Many draft-age males were separated from their families during round-ups in other Bosnian Serb-controlled areas, and transferred to Prijedor, where they were interned at the “Autoprevoz” facility or other local detention centers. Following the official closing of the camps in 1992, and until the present, rumors have abounded about the reopening of the Omarska, Manjaca and Keraterm camps, but Human Rights Watch/Helsinki has been unable to confirm them. Prisoners released from “Autoprevoz” in an exchange told Human Rights Watch/Helsinki that when the International Committee of the Red Cross tried to visit them, they were moved by bus onto the Kozara mountain and hidden until the visitors had gone away. (13)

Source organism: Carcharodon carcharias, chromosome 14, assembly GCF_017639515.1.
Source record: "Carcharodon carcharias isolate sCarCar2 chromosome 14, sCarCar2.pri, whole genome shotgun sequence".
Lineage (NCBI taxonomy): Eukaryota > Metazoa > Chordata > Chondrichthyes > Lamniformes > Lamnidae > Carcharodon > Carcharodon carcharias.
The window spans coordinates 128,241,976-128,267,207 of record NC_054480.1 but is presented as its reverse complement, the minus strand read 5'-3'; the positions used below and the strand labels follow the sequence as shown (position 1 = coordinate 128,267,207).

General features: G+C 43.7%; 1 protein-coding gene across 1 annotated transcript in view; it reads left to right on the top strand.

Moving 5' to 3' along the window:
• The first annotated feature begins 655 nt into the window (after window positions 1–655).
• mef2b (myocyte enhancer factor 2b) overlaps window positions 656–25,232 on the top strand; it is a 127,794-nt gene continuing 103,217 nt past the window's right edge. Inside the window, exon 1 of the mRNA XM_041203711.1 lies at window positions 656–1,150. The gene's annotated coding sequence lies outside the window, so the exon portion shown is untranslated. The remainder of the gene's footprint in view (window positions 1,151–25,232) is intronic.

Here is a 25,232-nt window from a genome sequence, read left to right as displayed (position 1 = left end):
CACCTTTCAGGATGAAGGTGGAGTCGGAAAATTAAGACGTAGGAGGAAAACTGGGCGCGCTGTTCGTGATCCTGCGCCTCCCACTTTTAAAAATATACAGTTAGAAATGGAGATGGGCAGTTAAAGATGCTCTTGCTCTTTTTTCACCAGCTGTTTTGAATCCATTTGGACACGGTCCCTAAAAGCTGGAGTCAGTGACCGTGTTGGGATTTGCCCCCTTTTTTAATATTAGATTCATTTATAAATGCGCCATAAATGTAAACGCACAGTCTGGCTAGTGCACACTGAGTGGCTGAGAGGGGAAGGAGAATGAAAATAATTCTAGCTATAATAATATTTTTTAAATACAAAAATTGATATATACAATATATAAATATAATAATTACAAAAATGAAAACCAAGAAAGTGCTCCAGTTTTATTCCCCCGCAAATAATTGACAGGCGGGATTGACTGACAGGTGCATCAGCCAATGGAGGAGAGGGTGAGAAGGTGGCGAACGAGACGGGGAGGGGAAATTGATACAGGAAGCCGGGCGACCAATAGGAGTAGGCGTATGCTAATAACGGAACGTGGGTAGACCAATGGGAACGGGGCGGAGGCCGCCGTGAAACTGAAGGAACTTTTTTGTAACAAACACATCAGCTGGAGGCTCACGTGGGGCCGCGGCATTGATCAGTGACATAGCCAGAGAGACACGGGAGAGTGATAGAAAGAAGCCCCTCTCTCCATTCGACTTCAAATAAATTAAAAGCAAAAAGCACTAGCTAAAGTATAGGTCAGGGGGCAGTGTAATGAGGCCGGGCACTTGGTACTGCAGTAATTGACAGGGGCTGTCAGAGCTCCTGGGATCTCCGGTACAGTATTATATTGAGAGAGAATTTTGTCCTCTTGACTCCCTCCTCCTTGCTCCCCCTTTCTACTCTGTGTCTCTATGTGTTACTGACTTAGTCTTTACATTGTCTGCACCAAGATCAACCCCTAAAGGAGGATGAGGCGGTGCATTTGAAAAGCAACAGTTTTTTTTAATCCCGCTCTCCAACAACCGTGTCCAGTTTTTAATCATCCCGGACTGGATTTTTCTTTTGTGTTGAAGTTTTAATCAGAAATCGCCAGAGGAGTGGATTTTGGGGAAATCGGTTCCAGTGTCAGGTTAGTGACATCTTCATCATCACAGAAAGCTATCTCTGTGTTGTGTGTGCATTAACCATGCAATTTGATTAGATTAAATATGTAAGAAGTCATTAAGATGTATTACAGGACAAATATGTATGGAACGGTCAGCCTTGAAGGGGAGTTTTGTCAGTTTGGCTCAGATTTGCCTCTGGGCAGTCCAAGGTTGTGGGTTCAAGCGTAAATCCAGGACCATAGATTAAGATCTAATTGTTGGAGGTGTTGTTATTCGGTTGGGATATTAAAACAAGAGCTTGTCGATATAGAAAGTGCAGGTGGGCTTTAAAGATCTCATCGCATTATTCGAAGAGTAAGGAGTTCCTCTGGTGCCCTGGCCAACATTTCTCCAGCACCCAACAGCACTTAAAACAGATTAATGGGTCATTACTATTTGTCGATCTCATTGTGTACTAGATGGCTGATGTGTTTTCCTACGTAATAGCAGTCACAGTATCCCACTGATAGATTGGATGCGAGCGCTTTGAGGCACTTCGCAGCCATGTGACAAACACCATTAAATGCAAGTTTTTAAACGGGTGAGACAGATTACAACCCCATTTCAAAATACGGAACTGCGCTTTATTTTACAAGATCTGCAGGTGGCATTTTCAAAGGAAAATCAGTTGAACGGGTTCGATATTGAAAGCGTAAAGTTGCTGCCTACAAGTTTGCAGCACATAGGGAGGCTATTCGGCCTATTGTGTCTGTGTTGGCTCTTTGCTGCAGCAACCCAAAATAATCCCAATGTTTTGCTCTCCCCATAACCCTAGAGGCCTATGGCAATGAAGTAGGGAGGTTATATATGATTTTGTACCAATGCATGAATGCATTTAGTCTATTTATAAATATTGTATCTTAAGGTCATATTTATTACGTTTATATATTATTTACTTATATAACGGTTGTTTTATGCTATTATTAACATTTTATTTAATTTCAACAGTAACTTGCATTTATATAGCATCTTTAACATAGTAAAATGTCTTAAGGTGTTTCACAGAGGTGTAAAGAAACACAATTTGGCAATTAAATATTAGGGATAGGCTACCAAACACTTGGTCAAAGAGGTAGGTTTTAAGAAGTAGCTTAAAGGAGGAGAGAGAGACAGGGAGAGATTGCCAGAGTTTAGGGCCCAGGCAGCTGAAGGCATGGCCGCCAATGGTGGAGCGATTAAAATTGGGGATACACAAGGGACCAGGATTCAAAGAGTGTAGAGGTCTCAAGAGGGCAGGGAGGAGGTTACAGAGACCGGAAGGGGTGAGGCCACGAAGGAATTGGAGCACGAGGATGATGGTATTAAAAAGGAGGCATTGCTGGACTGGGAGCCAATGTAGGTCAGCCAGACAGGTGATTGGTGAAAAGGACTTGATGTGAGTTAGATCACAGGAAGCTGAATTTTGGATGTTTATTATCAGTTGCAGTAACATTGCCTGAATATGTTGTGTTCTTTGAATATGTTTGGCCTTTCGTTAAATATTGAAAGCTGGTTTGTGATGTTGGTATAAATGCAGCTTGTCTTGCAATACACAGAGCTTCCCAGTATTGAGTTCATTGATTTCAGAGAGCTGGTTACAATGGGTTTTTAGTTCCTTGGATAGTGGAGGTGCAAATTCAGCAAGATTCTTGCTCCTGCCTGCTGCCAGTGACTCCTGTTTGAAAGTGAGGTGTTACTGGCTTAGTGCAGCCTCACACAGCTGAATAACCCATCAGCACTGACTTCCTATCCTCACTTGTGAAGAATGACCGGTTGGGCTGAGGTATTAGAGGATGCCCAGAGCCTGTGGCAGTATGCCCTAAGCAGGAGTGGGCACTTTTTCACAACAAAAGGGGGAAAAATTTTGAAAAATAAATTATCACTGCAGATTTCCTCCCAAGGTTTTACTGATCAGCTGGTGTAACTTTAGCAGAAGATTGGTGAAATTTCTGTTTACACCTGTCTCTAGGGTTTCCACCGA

Oppression of the now-minority Bosniak and Bosnian Croat populations throughout Republika Srpska continues today through restrictions on freedom of movement; evictions and expulsions; arbitrary arrest and detention; ethnically motivated harassment and direct physical attack; denial of employment, humanitarian assistance, medical care, and social insurance; discrimination in access to education; and restrictions on religious freedom.

* * * * *
(1) According to the 1991 census, Opstina (administrative district) Prijedor had a total population of 112,470 people, of whom 44 percent were Muslims, 42.5 percent Serbs, 5.6 percent Croats, 5.7 percent “Yugoslavs,” and 2.2 percent others (Ukrainians, Russians, and Italians). In April 1992, the total population was approximately 120,000 people, augmented, inter alia, by an influx of people who had fled the destruction of their villages in the west of Opstina Prijedor. United Nations, Final Report of the United Nations Commission of Experts, established pursuant to Security Council resolution 780, (New York: United Nations, 1992), S/1994674/Add.2 (Vol.), December 28, 1994, Annex V, Part 2, Section II, Subsection B.